The research, published in the Journal of Food Science, suggests new insight into the chemical composition and crystallization regime of palm oil and oil-based products produced by blending or emulsification. The authors said that such information is important for defining the uses of such products in food products such as margarine, shortening, and butter.
The profile of palm oil makes it a natural contender to replace hydrogenated fats in solid-fat food formulations – where it has been suggested that the use of palm oil could virtually eliminate trans- fatty acid content.
According to the authors, the ability of palm oil to crystallize has made it an attractive option for the production of trans-fat free margarine.
They added that palm stearin expresses similar crystallization behaviour and is considered one of the best substitutes of hydrogenated oils due to its capability to impart the required level of plasticity and body to the finished product.
However, palm stearin can not be used directly for edible purposes because it exhibits incomplete melting at body temperature, due to the high-melting point of its triacylglycerols. Generally, palm stearin is blended with palm oil to produce a blend with a melting point below body temperature (37 °C).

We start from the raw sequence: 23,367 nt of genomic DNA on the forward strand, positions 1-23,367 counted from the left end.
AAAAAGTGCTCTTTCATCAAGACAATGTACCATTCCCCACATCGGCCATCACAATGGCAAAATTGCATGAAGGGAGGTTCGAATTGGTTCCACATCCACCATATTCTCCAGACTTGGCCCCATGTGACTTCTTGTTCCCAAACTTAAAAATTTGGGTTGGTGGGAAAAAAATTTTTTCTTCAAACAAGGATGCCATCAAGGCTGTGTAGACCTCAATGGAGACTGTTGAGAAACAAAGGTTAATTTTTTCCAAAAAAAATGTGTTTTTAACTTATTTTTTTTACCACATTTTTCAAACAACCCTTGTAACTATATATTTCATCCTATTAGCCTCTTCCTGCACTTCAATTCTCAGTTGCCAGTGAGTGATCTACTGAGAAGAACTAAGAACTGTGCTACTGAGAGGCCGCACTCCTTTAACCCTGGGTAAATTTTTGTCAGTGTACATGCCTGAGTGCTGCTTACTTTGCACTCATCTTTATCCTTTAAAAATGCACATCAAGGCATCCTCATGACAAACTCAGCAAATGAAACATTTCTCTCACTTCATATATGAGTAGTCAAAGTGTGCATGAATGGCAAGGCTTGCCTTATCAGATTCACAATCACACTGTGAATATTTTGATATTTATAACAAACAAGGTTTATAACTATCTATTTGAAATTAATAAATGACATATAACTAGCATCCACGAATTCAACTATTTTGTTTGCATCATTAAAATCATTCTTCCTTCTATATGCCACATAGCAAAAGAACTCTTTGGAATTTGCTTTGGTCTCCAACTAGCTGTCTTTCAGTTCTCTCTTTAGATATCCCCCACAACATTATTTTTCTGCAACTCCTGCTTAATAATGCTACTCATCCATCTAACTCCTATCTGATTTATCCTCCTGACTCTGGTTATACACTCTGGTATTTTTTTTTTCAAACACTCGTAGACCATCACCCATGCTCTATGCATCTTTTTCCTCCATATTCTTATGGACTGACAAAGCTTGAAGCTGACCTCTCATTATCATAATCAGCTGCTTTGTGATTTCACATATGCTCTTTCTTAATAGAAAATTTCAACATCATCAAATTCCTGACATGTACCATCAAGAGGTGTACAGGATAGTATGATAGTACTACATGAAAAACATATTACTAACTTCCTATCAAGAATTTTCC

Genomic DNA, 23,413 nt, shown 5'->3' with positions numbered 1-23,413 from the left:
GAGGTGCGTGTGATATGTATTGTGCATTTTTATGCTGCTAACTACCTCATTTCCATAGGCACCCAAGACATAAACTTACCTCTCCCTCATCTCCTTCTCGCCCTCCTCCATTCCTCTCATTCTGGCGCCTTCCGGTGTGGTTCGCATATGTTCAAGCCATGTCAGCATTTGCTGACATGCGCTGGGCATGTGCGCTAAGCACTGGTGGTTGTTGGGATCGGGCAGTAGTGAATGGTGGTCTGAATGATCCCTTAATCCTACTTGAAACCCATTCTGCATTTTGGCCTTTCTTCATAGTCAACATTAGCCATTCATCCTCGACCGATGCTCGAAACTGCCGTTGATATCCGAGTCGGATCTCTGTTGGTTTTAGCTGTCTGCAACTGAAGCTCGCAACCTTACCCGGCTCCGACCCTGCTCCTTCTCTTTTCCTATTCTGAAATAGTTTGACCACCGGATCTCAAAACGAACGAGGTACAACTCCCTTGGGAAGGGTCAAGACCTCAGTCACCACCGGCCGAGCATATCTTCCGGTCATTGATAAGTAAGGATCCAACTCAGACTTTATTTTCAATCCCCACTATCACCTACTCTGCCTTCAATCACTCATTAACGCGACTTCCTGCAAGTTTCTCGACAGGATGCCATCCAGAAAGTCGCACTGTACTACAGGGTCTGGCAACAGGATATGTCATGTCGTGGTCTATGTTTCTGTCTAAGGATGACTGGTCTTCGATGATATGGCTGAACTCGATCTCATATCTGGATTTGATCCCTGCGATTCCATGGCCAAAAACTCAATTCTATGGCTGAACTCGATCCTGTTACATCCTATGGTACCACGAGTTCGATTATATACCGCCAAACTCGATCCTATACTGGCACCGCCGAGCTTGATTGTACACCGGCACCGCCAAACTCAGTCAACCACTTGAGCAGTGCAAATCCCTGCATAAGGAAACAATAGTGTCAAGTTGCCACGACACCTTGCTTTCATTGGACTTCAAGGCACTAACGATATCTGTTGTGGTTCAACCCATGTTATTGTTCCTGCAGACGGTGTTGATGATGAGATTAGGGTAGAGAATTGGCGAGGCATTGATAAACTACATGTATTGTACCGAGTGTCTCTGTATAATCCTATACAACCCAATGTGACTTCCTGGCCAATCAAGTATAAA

Previous studies have focused on the thermal behaviour of edible oils and blends of oils and fats. Whilst the crystallization of oils and fats are well documented, the authors noted that there is limited information regarding the mechanisms related to crystallization and emulsification.
Experimental margarine fats, formulated with palm oil and palm stearin in different ratios were subjected to an emulsification process and analysed for total triacylglycerols, solid fat content, and thermal behaviour. In addition, the microstructure properties, including size and number of crystals, were determined for experimental margarine fat and commercial margarine fats.
The researchers observed that blending and emulsification at palm stearin levels over 40 per cent significantly changed the physicochemical and microstructure properties of experimental margarine fat – as compared to commercial margarine fats.
They reported that the blend resulted in a “desirable” dipalmitoyl-oleoyl-glycerol content of less than 36.1 per cent solid fat content at 37 °C.
“The development of primary crystals within palm oil -based margarine fat was dominated by high-melting triacylglycerols … whilst the addition of a small dose of monoacylglycerol delayed the emergence of undesirable changes in the margarine fats,” said the researchers.
Triacylglycerol composition, solid fat content, thermal behaviour, and microstructure properties of palm oil-based margarine fats were significantly affected by blending and emulsification, said the authors.
However, they noted that incorporation of palm stearin at less than 40 per cent in the presence of a dose of monoacylglycerol as emulsifier expressed complete melting at body temperature, adding that as such the blend should result in “excellent mouth feel.”
In contrast, the addition of palm stearin at more than 40 per cent caused a grainy texture in the mouth, which in turn exhibited incomplete melting at body temperature.
Source: Journal of Food Science